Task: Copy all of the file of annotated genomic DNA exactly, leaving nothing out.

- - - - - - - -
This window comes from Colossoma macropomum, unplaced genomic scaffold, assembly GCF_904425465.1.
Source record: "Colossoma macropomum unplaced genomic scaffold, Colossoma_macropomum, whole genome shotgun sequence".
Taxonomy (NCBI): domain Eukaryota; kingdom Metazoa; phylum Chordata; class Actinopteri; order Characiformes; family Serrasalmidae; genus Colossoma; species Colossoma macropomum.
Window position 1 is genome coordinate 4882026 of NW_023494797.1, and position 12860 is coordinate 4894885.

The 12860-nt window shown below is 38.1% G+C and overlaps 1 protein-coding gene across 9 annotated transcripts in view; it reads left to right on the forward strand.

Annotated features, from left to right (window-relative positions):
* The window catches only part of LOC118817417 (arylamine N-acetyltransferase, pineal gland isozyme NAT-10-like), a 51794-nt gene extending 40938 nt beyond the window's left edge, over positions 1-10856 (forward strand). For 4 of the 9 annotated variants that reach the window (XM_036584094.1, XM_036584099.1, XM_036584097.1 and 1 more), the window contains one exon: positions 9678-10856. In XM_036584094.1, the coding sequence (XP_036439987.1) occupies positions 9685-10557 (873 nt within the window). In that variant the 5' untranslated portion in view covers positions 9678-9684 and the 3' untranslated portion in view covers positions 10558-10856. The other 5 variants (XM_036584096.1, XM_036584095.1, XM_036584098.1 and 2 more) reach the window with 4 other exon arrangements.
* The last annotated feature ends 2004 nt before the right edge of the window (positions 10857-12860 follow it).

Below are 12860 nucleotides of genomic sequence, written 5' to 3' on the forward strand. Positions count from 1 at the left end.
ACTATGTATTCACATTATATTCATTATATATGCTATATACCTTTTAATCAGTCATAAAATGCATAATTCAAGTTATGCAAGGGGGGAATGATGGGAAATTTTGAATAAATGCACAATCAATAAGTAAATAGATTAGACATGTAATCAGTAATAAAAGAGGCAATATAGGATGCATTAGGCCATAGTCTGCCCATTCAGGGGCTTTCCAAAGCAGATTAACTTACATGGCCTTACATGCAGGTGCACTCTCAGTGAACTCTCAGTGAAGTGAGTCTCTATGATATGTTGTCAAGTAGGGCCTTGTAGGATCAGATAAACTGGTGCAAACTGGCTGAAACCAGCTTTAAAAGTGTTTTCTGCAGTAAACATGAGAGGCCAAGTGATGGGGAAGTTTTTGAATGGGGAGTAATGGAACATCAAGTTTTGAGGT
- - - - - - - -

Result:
This window comes from Colossoma macropomum, unplaced genomic scaffold, assembly GCF_904425465.1.
Source record: "Colossoma macropomum unplaced genomic scaffold, Colossoma_macropomum, whole genome shotgun sequence".
Taxonomy (NCBI): domain Eukaryota; kingdom Metazoa; phylum Chordata; class Actinopteri; order Characiformes; family Serrasalmidae; genus Colossoma; species Colossoma macropomum.
Window position 1 is genome coordinate 4882026 of NW_023494797.1, and position 12860 is coordinate 4894885.

The 12860-nt window shown below is 38.1% G+C and overlaps 1 protein-coding gene across 9 annotated transcripts in view; it reads left to right on the forward strand.

Annotated features, from left to right (window-relative positions):
* The window catches only part of LOC118817417 (arylamine N-acetyltransferase, pineal gland isozyme NAT-10-like), a 51794-nt gene extending 40938 nt beyond the window's left edge, over positions 1-10856 (forward strand). For 4 of the 9 annotated variants that reach the window (XM_036584094.1, XM_036584099.1, XM_036584097.1 and 1 more), the window contains one exon: positions 9678-10856. In XM_036584094.1, the coding sequence (XP_036439987.1) occupies positions 9685-10557 (873 nt within the window). In that variant the 5' untranslated portion in view covers positions 9678-9684 and the 3' untranslated portion in view covers positions 10558-10856. The other 5 variants (XM_036584096.1, XM_036584095.1, XM_036584098.1 and 2 more) reach the window with 4 other exon arrangements.
* The last annotated feature ends 2004 nt before the right edge of the window (positions 10857-12860 follow it).

Below are 12860 nucleotides of genomic sequence, written 5' to 3' on the forward strand. Positions count from 1 at the left end.
ACTATGTATTCACATTATATTCATTATATATGCTATATACCTTTTAATCAGTCATAAAATGCATAATTCAAGTTATGCAAGGGGGGAATGATGGGAAATTTTGAATAAATGCACAATCAATAAGTAAATAGATTAGACATGTAATCAGTAATAAAAGAGGCAATATAGGATGCATTAGGCCATAGTCTGCCCATTCAGGGGCTTTCCAAAGCAGATTAACTTACATGGCCTTACATGCAGGTGCACTCTCAGTGAACTCTCAGTGAAGTGAGTCTCTATGATATGTTGTCAAGTAGGGCCTTGTAGGATCAGATAAACTGGTGCAAACTGGCTGAAACCAGCTTTAAAAGTGTTTTCTGCAGTAAACATGAGAGGCCAAGTGATGGGGAAGTTTTTGAATGGGGAGTAATGGAACATCAAGTTTTGAGGT